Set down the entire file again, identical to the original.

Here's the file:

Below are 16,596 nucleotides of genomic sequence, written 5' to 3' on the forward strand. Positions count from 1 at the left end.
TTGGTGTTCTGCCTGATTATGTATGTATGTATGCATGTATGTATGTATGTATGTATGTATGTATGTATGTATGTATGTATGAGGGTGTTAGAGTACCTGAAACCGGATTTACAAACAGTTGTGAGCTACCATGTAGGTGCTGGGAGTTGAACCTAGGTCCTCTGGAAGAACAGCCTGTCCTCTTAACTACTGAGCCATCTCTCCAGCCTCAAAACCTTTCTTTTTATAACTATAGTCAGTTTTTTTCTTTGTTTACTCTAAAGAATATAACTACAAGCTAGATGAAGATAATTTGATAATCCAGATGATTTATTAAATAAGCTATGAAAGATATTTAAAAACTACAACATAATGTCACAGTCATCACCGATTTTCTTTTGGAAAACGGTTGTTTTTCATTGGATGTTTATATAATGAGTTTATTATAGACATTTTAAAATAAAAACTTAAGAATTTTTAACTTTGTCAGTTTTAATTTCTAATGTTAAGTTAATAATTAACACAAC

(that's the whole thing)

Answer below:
Below are 16,596 nucleotides of genomic sequence, written 5' to 3' on the forward strand. Positions count from 1 at the left end.
TTGGTGTTCTGCCTGATTATGTATGTATGTATGCATGTATGTATGTATGTATGTATGTATGTATGTATGTATGTATGTATGAGGGTGTTAGAGTACCTGAAACCGGATTTACAAACAGTTGTGAGCTACCATGTAGGTGCTGGGAGTTGAACCTAGGTCCTCTGGAAGAACAGCCTGTCCTCTTAACTACTGAGCCATCTCTCCAGCCTCAAAACCTTTCTTTTTATAACTATAGTCAGTTTTTTTCTTTGTTTACTCTAAAGAATATAACTACAAGCTAGATGAAGATAATTTGATAATCCAGATGATTTATTAAATAAGCTATGAAAGATATTTAAAAACTACAACATAATGTCACAGTCATCACCGATTTTCTTTTGGAAAACGGTTGTTTTTCATTGGATGTTTATATAATGAGTTTATTATAGACATTTTAAAATAAAAACTTAAGAATTTTTAACTTTGTCAGTTTTAATTTCTAATGTTAAGTTAATAATTAACACAAC